Sober Curious: The Trend That is Here to Stay

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Man and woman laughing and smiling behind painting in a bar

From birthdays to funerals, alcohol has always played a big role in American life. But the way Americans view alcohol has started to change, and the sober-curious movement is gaining momentum. The movement encourages people to live a hangover-free life by reducing or eliminating alcohol and focusing on their health and wellness.

“We don’t have to drink. There’s nothing that says, as an adult being, you have to consume alcohol, and yet, our society doesn’t really lead us to believe that. In fact, it’s very much the norm to drink,” says Ruby Warrington, author of the book, Sober Curious: The Blissful Sleep, Greater Focus, Limitless Presence, and Deep Connection Awaiting Us All on the Other Side of Alcohol.

Many believe that the sober-curious trend caught on because people are more focused than ever on their overall well-being. And data proves it — Americans are prioritizing mental health, eating less meat, and exercising more. Giving up alcohol seems like the next logical choice in becoming a healthier, more productive person. But choosing not to drink, especially in social situations, can be challenging. People like Sam Thonis are creating a solution.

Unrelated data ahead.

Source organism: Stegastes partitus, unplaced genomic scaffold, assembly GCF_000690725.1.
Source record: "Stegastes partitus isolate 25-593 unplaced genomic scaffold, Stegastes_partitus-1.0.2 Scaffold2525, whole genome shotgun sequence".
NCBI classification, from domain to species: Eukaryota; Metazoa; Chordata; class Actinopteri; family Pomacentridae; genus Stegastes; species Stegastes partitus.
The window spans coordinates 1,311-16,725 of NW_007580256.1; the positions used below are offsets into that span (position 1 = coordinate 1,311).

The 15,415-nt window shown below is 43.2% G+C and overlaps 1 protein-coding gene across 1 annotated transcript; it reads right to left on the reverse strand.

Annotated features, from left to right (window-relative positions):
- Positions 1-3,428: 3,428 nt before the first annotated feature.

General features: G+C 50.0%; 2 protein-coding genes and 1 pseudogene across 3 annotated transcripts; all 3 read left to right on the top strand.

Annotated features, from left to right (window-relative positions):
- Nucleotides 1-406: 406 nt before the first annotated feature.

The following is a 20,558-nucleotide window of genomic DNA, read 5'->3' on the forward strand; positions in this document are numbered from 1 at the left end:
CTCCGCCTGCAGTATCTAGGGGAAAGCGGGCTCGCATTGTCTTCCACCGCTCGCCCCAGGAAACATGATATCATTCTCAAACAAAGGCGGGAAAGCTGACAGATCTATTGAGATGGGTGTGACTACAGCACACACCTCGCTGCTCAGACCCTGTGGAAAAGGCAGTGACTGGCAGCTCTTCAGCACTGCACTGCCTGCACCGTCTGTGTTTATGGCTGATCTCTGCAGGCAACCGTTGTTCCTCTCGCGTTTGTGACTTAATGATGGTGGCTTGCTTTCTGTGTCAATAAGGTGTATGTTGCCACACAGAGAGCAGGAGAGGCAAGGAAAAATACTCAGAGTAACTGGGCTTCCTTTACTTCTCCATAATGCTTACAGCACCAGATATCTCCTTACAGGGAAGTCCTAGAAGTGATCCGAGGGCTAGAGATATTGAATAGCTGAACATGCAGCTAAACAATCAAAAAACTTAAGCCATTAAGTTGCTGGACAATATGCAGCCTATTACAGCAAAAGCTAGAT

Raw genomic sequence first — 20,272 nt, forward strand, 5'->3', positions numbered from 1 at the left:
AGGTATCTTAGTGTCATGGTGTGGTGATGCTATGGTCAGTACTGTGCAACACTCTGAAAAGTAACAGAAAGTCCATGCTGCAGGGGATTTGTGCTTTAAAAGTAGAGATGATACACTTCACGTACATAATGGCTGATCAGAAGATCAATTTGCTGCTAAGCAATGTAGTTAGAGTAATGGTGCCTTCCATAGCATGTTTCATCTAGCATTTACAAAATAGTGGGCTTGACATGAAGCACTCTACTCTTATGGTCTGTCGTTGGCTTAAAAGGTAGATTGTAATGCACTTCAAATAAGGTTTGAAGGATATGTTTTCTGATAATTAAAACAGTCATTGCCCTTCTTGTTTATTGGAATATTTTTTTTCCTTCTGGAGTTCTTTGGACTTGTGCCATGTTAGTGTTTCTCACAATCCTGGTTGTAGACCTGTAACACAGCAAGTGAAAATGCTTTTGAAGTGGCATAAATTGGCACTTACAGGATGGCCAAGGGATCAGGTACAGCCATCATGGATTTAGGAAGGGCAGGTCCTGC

Thonis opened Getaway, an alcohol-free bar in Brooklyn earlier this year. He was inspired by his brother, who got sober a couple of years ago and realized how challenging socializing can be for those in recovery. But Getaway is not the only sober bar around. More and more are popping up all over the country, from Listen Bar in New York City, NY to Sans Bar in Austin, TX. And sober bars are not the only options for those who choose to live alcohol-free. Events like Daybreaker, a morning dance party, are showing people that it is possible to have fun sober.

Being “sober-curious” may seem like just another trend that will soon lose steam, but major beverage brands have jumped on board, making the success of the sober-curious movement all the more likely. According to Bon Appétit, the alcohol industry is preparing for a more sober future, and estimates that bottled low- and no-alcohol beverage offerings will grow by more than 30 percent through 2022. Beverage giant Budweiser has said 20 percent of its global beer volumes will be low or non-alcoholic by 2025. Even Coca Cola is getting on board with its latest venture: Bar None, a line of non-alcoholic adult beverages.

In the past, most who chose to live a sober life had a history of alcohol abuse or had been impacted by it. But the sober-curious movement is encouraging everyone to take a closer look at their drinking habits and embrace a life sans alcohol. “People who don’t drink also want a hip environment,” says Sohang Gandhi, a sober 38-year-old engineer. The sober-curious movement aims to make sobriety more appealing by changing the idea that sober is boring.

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